I have been batting around different topics for my initial blog post here on Trapshooting Online. Do I introduce myself? Do I provide detailed instructions on how to use the site? Should I go straight into shooting advice and tips? I finally solved my problem.
Since I have an About page that provides some background information on who I am (or at least enough that you can Google my name and “trapshooting” to find out more), I crossed that off my list.
The best way to learn something is to dive right in, use it for a while, then ask questions. It is too easy to reach “paralysis by analysis” before you DO something. So scratch the site tutorials.
How about advice and tips? Those are nice ideas, but the best shooters in the world can talk for days without getting their point across. Why? Most people are resistant to change and new techniques. ahh HA! I know what I’ll do……I’ll offer some advice about….advice! So here it goes….please let me know what you think by posting a comment.
As you probably already know, most trapshooters LOVE to welcome new shooters to the sport. In addition to a few free rounds, ammo, clothing, etc, they also will give you advice until they are blue in the face. The question you should ask yourself is, “how do I know which advice gives me a better chance to break a perfect round (because that is always the goal)?” The short answer is that an inexperienced, new shooter won’t know what is best. If you did know, you would be consistently breaking 23, 24, or maybe 25 each round! So here is what I suggest you do to filter through everything:
1.) Be polite and respectful. If someone is taking the time to offer you advice, you at least owe it to them to be respectful. This means listening attentively, asking questions, and ALWAYS thanking them for the help.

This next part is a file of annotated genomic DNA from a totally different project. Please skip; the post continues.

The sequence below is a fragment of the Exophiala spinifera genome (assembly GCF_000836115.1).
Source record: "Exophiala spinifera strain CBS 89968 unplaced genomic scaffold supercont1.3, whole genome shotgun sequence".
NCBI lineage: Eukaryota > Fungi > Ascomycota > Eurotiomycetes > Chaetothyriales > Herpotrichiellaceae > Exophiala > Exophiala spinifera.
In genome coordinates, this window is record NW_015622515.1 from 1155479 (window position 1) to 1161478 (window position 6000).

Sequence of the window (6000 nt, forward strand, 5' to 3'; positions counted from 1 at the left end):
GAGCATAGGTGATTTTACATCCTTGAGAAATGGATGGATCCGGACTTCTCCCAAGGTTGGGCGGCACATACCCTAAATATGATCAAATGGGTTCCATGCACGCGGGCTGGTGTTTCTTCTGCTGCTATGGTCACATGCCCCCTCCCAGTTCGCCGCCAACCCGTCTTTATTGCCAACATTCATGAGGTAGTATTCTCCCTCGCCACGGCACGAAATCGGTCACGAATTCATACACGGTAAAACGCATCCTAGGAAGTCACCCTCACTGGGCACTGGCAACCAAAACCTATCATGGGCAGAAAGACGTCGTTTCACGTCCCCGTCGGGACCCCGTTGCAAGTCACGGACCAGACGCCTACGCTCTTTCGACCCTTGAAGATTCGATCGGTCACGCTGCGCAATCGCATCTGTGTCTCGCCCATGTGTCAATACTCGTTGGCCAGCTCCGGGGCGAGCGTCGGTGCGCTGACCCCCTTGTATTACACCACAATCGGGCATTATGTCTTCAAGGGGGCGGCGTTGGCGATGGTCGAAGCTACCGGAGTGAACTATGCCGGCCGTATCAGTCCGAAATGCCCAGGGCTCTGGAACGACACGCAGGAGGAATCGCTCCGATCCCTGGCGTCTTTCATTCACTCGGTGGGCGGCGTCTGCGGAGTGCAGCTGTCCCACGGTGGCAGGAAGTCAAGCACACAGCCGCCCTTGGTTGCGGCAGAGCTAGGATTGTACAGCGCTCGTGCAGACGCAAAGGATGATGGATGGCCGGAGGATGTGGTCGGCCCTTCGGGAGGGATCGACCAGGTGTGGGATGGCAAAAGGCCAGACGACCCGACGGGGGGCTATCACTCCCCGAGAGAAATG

2.) Opinions and advice are like belly buttons, everybody has them but they aren’t always useful. You need to determine who has had success in the game, who means well, and who should be looking for, rather than giving advice. This doesn’t mean you only listen to AAA class All-American Team members. There are only a couple dozen of those in the country. Much like you would want an experienced dentist to drill your cavity instead of a dental school student, you should seek advice from someone who has been there before and knows the process.
For example, you may be holding your gun 12-18 inches above the top of the trap house before you call for the target. You may also be breaking a 12-15 each round (hardly your goal of 25). Someone may then come along and tell you to lower your gun to the top of the traphouse because “the higher hold point isn’t working for you”. If that person can’t explain how this will benefit you and why the alternative is wrong, should you change? Maybe it isn’t the higher hold point that is holding you back – it could simply be the fact that you have only shot maybe 500 birds in your lifetime and just need experience! But maybe you’re a one-eyed shooter. In that case, this advice makes perfect sense and is the correct thing to do. See why it is important to ask questions and understand the cause and effect?
4.) Even a few thousand targets doesn’t make a shooter. Tens of thousands are necessary before you build solid habits and the game becomes second nature to you. Just know that unless you have had wild success, you shouldn’t immediately disregard advice. There is certainly more than one way to skin a cat, but some ways give you a better chance of success than others!
The quickest way to improve is by practicing….a lot. What do you think?